Gregory Porter opens his album "Liquid Spirit" with what sounds like an ode to a romantic relationship enduring hard times.
"The bones of love are everywhere," sings the stout, Brooklyn-based jazz vocalist over a cascading piano-bass-drums groove, "But I won't let it be / There will be no love dying here for me."
Turns out, though, that "No Love Dying" isn't addressed to Porter's wife.
"Two blocks away from where I live there's some young men who have hopeless minds," Porter said recently. "They think they're supposed to be hard all the time. So in writing the song I was thinking of myself as an old man on a porch, yelling to the neighborhood: 'Ain't gonna be no trouble here!'
"Of course," he added, "it also operates perfectly as a love song."
Porter knows about dual identities. "Liquid Spirit," his third studio album, is up for the jazz vocal prize at Sunday's
Yet one of the album's tracks, the slow-rolling "Hey Laura," is also nominated for traditional R&B performance against songs by
Speaking at his hotel in Hollywood last week before an appearance on "
But his recognition in them speaks to the appealing in-between vibe of Porter's music, which combines the lithe rhythms and political engagement of Bill Withers and Curtis Mayfield with the intricate instrumental interplay essential to jazz.
It's a quality that connects Porter to other genre-blurring artists such as Robert Glasper, the pianist who last year beat out R. Kelly and Tyrese for the R&B album Grammy, and the singer Jose James, whose recent "No Beginning No End" pulled as much from D'Angelo as from Andy Bey. (Like Porter, both Glasper and James are signed to the venerable Blue Note label.)
Brian Bacchus, who produced "Liquid Spirit" and has also collaborated with
"Bringing stuff into jazz that wouldn't have been there 20 or 30 years ago, that's hard to do unless you're writing your own material," Bacchus added.
Indeed, though Porter's baritone resonates in handsome renditions of "The 'In' Crowd" and "I Fall in Love too Easily," it's his originals on "Liquid Spirit" that stand out, from the soulful "Brown Grass" to the simmering "Musical Genocide" to a handful of gorgeous ballads streaked with a kind of delicate mystery.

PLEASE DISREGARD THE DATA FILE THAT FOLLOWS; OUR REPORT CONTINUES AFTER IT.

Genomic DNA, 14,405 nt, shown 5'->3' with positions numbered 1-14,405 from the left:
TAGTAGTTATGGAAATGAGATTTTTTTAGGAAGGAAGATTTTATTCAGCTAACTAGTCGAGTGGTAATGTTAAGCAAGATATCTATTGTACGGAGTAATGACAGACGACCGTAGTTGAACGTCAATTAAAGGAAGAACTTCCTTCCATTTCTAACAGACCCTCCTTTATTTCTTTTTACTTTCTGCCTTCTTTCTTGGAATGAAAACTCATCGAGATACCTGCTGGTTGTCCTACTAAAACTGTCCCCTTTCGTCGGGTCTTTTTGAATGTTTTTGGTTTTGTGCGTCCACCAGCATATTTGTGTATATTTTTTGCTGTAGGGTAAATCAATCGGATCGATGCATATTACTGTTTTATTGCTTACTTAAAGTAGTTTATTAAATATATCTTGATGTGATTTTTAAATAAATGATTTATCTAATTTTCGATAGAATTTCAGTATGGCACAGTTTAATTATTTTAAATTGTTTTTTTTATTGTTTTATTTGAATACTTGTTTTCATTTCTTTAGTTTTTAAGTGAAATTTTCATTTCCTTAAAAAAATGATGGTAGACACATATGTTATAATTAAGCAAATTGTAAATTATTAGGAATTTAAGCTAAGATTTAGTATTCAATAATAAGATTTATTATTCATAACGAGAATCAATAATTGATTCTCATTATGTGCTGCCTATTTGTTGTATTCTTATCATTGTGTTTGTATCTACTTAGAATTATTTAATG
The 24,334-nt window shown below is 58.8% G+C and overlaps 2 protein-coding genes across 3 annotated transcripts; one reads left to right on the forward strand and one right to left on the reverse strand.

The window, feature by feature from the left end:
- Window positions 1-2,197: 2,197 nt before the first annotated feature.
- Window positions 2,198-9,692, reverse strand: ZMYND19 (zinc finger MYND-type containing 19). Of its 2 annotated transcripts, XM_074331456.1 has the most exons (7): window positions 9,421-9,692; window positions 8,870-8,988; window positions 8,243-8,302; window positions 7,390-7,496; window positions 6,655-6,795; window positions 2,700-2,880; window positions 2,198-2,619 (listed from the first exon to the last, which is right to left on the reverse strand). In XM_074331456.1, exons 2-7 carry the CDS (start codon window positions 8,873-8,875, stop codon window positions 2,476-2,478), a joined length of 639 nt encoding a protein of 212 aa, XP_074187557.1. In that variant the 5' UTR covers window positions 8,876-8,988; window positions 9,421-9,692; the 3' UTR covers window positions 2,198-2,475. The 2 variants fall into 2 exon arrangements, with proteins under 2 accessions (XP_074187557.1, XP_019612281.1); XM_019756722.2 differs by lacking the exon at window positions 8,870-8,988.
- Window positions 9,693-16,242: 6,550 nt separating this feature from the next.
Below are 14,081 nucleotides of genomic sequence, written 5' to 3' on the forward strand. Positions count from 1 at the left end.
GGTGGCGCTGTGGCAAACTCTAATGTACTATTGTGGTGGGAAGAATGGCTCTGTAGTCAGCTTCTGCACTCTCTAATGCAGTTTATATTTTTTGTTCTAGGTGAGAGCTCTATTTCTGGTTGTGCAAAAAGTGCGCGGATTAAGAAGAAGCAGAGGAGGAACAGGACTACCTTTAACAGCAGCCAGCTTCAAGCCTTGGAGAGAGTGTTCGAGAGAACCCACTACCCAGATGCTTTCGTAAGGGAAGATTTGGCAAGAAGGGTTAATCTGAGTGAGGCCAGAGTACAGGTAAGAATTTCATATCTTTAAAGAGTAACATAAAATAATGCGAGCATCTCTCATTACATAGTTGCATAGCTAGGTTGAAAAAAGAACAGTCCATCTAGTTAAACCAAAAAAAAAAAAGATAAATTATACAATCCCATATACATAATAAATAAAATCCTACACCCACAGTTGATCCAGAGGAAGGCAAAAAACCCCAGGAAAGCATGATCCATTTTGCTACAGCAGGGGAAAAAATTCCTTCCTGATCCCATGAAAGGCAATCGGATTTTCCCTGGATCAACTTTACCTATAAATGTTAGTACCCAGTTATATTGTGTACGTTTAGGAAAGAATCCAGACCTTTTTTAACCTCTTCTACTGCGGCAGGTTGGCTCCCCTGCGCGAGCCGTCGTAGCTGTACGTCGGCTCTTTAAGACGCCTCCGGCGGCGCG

"The night has fallen," he sings in "Wolfcry," "You have soaked your see-through silken gown with tears."
Then there's the album's title track, a boisterous gospel-style number that Porter said grew out of his experience as a child singing in church. He was born in L.A. and spent his early childhood in Exposition Park until his mother moved him and his seven siblings to Bakersfield, where she worked as a minister in a series of tough neighborhoods.
"She'd say, 'I wanna go where the dirt is,'" Porter recalled. "And we saw some things as children we probably shouldn't have seen: needles, prostitutes. She didn't shield us."
"Soul Train" and the radio exposed him to other sounds and attitudes, as did Bakersfield's tradition of country music, he said. After high school Porter went to college at San Diego State University and played football briefly, then returned to music as a kind of "solace" following the death of his mother.
The pastime turned professional when he moved to New York and landed a role in the musical "It Ain't Nothin' But the Blues," which ran on Broadway in the late '90s. That led to a long stretch of scraped-together recording sessions and $30-a-night gigs — sustained by the occasional trip to Russia, where early on he built a surprisingly robust audience — that continued until Porter released his 2010 debut, "Water," and began racking up Grammy nominations.
Porter will spend much of 2014 on the road behind "Liquid Spirit" (including a weeklong stint on Holland America's Jazz Cruise, set to launch next week). And though touring means leaving behind his wife and year-old son in Brooklyn, he views that challenge with the same flinty compassion he brings to "No Love Dying."
"I think what I'm doing is building a future for him," he said. "So it all balances out, I hope. Now if he starts to act like a knucklehead, I'll be like, 'This is time that I wasted for these few little chips.'" He laughed. "But I've got my brothers there to whup his little behind when he needs it."